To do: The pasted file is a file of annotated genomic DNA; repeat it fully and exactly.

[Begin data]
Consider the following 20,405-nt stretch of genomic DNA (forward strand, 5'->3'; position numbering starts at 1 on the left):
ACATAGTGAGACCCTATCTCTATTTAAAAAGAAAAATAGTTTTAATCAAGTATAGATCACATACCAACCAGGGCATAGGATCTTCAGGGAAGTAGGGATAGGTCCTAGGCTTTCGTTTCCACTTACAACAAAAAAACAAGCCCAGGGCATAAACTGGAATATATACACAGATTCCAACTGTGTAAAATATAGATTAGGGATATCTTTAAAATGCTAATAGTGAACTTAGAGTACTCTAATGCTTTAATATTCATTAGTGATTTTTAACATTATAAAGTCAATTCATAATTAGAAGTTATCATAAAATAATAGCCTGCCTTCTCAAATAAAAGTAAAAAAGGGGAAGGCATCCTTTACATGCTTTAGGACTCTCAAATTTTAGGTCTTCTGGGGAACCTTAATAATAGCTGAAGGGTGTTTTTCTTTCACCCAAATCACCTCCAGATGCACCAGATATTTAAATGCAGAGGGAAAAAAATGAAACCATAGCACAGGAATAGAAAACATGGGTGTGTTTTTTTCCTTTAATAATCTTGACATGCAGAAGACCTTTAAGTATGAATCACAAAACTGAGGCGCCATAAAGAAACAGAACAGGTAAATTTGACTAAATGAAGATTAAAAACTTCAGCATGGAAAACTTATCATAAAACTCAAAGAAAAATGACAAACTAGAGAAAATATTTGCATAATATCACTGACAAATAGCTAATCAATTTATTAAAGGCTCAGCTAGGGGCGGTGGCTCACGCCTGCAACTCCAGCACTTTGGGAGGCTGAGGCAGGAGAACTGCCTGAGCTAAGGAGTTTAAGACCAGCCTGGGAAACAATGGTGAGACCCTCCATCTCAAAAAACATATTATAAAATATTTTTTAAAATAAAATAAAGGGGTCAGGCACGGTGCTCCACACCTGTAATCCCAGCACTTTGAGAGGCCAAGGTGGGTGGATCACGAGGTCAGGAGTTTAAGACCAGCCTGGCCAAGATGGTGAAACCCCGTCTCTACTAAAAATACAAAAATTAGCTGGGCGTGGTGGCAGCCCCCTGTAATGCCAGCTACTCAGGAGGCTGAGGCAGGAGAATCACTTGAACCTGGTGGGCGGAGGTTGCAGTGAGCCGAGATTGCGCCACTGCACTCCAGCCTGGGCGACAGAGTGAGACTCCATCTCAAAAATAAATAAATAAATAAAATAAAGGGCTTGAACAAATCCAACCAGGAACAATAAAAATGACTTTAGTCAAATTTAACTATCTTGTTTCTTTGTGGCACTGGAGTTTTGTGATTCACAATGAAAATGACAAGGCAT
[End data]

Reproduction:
Consider the following 20,405-nt stretch of genomic DNA (forward strand, 5'->3'; position numbering starts at 1 on the left):
ACATAGTGAGACCCTATCTCTATTTAAAAAGAAAAATAGTTTTAATCAAGTATAGATCACATACCAACCAGGGCATAGGATCTTCAGGGAAGTAGGGATAGGTCCTAGGCTTTCGTTTCCACTTACAACAAAAAAACAAGCCCAGGGCATAAACTGGAATATATACACAGATTCCAACTGTGTAAAATATAGATTAGGGATATCTTTAAAATGCTAATAGTGAACTTAGAGTACTCTAATGCTTTAATATTCATTAGTGATTTTTAACATTATAAAGTCAATTCATAATTAGAAGTTATCATAAAATAATAGCCTGCCTTCTCAAATAAAAGTAAAAAAGGGGAAGGCATCCTTTACATGCTTTAGGACTCTCAAATTTTAGGTCTTCTGGGGAACCTTAATAATAGCTGAAGGGTGTTTTTCTTTCACCCAAATCACCTCCAGATGCACCAGATATTTAAATGCAGAGGGAAAAAAATGAAACCATAGCACAGGAATAGAAAACATGGGTGTGTTTTTTTCCTTTAATAATCTTGACATGCAGAAGACCTTTAAGTATGAATCACAAAACTGAGGCGCCATAAAGAAACAGAACAGGTAAATTTGACTAAATGAAGATTAAAAACTTCAGCATGGAAAACTTATCATAAAACTCAAAGAAAAATGACAAACTAGAGAAAATATTTGCATAATATCACTGACAAATAGCTAATCAATTTATTAAAGGCTCAGCTAGGGGCGGTGGCTCACGCCTGCAACTCCAGCACTTTGGGAGGCTGAGGCAGGAGAACTGCCTGAGCTAAGGAGTTTAAGACCAGCCTGGGAAACAATGGTGAGACCCTCCATCTCAAAAAACATATTATAAAATATTTTTTAAAATAAAATAAAGGGGTCAGGCACGGTGCTCCACACCTGTAATCCCAGCACTTTGAGAGGCCAAGGTGGGTGGATCACGAGGTCAGGAGTTTAAGACCAGCCTGGCCAAGATGGTGAAACCCCGTCTCTACTAAAAATACAAAAATTAGCTGGGCGTGGTGGCAGCCCCCTGTAATGCCAGCTACTCAGGAGGCTGAGGCAGGAGAATCACTTGAACCTGGTGGGCGGAGGTTGCAGTGAGCCGAGATTGCGCCACTGCACTCCAGCCTGGGCGACAGAGTGAGACTCCATCTCAAAAATAAATAAATAAATAAAATAAAGGGCTTGAACAAATCCAACCAGGAACAATAAAAATGACTTTAGTCAAATTTAACTATCTTGTTTCTTTGTGGCACTGGAGTTTTGTGATTCACAATGAAAATGACAAGGCAT